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article imageStem cells made from adult skin cells

By Tim Sandle     Apr 27, 2014 in Science
Researchers have created human embryonic stem cells from adult skin cells for the first time. The lab created cells give scientists a potential tool to help patients.
Human embryonic stem cells (hESCs) have been grown from an adult’s skin cells, according to a new study. With the research, scientists have used somatic cell nuclear transfer (SCNT), a technique in which the nucleus of an female egg cell is removed and replaced with the nucleus of a donor’s cell. This is the same technique that was used to clone Dolly the sheep in 1996.
The new study study used skin cells from a two men: one 35 years old and the other 75 years old, according to NPR. This was because creating stem cells using DNA from older donors is more useful for finding medical therapies than from infants (the researchers hope to use the stem cells to look a diseases associated with aging: diabetes, Alzheimer’s or Parkinson’s disease).
Stem cells are biological cells found in all multicellular organisms. The cells can differentiate into diverse specialized cell types and can self-renew to produce more stem cells. In mammals, there are two broad types of stem cells: embryonic stem cells and adult stem cells, which are found in various tissues.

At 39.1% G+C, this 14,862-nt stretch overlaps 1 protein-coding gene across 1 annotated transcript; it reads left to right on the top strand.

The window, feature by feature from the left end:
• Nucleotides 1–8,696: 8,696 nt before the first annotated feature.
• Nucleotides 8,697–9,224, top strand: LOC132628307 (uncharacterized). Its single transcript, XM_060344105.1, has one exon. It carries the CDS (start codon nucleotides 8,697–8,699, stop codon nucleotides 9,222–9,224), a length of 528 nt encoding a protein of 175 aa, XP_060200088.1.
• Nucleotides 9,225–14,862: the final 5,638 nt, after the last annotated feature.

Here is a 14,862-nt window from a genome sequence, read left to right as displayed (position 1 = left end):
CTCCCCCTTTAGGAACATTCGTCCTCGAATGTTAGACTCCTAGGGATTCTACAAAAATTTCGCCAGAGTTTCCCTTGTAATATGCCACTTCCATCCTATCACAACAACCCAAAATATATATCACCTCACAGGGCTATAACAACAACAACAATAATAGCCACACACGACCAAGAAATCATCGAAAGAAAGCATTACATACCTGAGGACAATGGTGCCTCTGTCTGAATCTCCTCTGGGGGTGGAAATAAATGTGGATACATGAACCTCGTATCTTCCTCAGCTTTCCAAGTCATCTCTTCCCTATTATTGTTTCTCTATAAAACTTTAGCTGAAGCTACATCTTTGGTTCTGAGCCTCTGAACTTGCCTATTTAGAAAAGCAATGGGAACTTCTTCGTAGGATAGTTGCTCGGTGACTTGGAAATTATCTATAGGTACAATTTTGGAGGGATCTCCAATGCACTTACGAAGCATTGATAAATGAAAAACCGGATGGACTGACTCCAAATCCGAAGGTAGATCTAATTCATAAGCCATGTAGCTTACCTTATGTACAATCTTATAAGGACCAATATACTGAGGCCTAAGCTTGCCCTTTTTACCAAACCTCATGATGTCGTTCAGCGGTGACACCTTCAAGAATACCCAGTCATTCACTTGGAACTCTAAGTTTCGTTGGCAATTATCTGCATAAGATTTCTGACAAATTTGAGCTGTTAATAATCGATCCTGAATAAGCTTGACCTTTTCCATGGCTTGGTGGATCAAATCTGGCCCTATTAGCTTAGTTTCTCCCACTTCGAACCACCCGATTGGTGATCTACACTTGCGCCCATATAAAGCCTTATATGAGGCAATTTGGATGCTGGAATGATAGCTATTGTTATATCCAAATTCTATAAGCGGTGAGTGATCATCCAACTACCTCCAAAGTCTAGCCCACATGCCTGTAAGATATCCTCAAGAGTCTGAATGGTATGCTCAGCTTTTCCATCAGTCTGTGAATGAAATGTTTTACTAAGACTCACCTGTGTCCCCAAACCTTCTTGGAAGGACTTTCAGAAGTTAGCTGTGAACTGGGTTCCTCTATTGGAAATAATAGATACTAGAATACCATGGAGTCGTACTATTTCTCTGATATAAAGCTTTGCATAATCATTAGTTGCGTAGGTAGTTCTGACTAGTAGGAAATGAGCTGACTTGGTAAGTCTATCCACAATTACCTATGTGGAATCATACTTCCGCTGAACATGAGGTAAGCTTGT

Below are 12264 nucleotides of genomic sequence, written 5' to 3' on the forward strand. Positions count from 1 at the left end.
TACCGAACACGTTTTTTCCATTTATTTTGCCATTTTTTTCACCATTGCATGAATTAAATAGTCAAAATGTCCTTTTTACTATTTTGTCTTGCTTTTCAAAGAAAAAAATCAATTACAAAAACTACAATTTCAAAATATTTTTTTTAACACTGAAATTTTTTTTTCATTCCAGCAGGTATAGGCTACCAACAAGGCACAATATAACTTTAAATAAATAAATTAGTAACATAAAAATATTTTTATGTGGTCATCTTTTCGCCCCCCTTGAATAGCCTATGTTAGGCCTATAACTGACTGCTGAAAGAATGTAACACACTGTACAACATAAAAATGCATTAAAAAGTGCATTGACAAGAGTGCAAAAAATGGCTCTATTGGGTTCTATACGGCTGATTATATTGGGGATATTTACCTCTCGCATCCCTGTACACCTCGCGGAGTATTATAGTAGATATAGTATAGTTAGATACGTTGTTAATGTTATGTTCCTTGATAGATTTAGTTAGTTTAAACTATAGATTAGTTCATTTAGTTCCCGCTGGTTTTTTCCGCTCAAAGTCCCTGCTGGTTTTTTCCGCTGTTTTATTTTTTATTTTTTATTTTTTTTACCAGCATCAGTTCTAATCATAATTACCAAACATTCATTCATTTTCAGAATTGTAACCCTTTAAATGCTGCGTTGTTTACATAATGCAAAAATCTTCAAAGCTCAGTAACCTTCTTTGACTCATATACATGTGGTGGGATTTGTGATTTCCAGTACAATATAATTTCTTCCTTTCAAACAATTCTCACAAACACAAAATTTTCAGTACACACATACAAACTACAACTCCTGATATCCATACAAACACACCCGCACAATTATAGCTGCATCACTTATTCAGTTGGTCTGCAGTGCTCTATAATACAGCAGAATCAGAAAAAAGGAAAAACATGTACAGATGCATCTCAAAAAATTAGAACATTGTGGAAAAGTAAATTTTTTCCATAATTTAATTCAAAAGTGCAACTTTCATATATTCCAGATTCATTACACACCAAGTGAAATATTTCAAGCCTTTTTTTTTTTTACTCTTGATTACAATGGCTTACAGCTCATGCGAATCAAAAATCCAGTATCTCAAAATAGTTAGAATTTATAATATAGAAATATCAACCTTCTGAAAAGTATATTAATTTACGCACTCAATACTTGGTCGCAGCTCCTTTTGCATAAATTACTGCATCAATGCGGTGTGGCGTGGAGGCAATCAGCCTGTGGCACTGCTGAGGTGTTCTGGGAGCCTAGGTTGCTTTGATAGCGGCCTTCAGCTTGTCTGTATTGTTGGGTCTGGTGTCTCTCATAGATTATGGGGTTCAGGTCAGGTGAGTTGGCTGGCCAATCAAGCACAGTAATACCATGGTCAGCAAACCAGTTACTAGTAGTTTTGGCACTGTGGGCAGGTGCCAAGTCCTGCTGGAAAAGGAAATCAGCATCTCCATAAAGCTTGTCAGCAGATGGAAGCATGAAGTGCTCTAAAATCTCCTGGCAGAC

The research is not without controversy, according to Marcy Darnovsky, executive director of the Berkeley, California-based Center for Genetics and Society. Darnovsky told The Washington Post: “This and every technical advance in cloning human tissue raises the possibility that somebody will use it to clone a human being, and that is a prospect everyone is against.”
The findings have been published in the journal Cell Stem Cell. The research team, was led by Dong Ryul Lee of the CHA Stem Cell Institute in Korea and Robert Lanza of the biotech firm Advanced Cell Technologies (ACT). The research is titled "Human Somatic Cell Nuclear Transfer Using Adult Cells."
More about Stem cells, skin cells, Cloning, Skin
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